Book Review. The Penny Pinchers Club by Sarah Strohmeyer, 2009
My frugal self borrowed this from the new selections at the library. Glad I did. This is a funny author, who does her research on contemporary topics. Having lurked in several “frugal” discussion boards in my time, and having participated zealously in some, as well, I can say she developed her characters’ attitudes spot on.
The Penny Pinchers Club helps the main character get her spending and saving under control in anticipation of an upcoming divorce. Unfortunately, the divorce storyline takes front seat to the Penny Pinchers. But this group of financial misfits is hysterically accurate in their approach to ultimate frugality. From clipping coupons to Dumpster diving, they run the gamut of the people you’ll find on the Internet (or maybe in your very own hometown!) who proudly boast of their cheapskate endeavors.
I’ve met online some very strict freegans, gals who actually made money grocery shopping — legally — and folks who could live for months without spending a dime, except for water and electricity. Serious people, these. And the characters in this book are based on some of them, I’m sure. A few personality quirks from the author make them even more enjoyable.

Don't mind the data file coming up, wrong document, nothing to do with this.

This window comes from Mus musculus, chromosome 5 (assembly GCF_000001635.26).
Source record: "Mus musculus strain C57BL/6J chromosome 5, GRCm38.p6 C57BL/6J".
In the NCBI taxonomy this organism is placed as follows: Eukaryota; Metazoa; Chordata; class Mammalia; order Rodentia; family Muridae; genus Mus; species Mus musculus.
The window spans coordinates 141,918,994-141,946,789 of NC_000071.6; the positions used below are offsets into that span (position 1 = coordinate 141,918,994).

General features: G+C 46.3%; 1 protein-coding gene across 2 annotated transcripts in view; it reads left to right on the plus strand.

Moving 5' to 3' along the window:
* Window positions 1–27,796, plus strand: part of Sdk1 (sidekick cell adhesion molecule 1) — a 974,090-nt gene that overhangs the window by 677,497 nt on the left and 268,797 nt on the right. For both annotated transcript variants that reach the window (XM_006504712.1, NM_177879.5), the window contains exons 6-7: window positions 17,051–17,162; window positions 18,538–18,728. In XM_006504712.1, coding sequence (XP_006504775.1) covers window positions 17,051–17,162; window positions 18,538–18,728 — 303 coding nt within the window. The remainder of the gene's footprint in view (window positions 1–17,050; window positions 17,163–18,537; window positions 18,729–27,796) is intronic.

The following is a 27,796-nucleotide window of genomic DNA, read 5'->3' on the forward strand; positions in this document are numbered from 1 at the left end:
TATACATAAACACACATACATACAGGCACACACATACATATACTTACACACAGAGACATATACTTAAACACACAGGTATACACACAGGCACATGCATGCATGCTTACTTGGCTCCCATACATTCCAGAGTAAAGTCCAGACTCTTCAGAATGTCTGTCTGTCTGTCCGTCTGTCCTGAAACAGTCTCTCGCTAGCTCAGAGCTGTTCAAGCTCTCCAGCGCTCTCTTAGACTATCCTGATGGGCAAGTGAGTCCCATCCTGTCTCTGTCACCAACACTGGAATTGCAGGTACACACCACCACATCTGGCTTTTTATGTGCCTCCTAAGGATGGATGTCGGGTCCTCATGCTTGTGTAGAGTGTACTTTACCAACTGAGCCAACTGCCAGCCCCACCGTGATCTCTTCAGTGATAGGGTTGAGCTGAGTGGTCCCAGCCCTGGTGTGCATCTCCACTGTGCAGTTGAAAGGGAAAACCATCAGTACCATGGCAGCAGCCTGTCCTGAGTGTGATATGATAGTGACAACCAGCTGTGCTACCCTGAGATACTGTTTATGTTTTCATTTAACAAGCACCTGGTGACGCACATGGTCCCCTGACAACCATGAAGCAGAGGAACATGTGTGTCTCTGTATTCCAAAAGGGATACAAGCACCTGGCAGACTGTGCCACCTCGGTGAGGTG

This would probably not happen in Omaha, but I have heard many times of this in other cities, mostly out East. In the book, the frugalistas get into an argument with a store manager who doesn’t want them “ripping him off” with sales/coupons/rebate combinations. The fight gets loud, and the women get tossed out of the drugstore. Over feminine hygiene products. My observation of Omaha (having lived “out East”) is that the managers, for the most part, are happy to have customers patronizing the store, and if we get wonderful deals, then that’s just great. I have run into a few uninformed clerks and cashiers here, though. Minor frustrations in the long run. And I must admit I don’t do rebates anymore, but in the day, it really was a rush. I still don’t go to Walgreen’s regularly, but that’s another story.
Strohmeyer acknowledges her online research, and cites several sites and blogs she has used. I admire that, because many authors would like to leave you with the impression that they’ve done “real research,” gumshoe style. Internet research for this subject matter is probably the most revealing, anyway.
Get the book from OPL; I’m returning it tomorrow for you. You’ll see a little of yourself in there, I promise.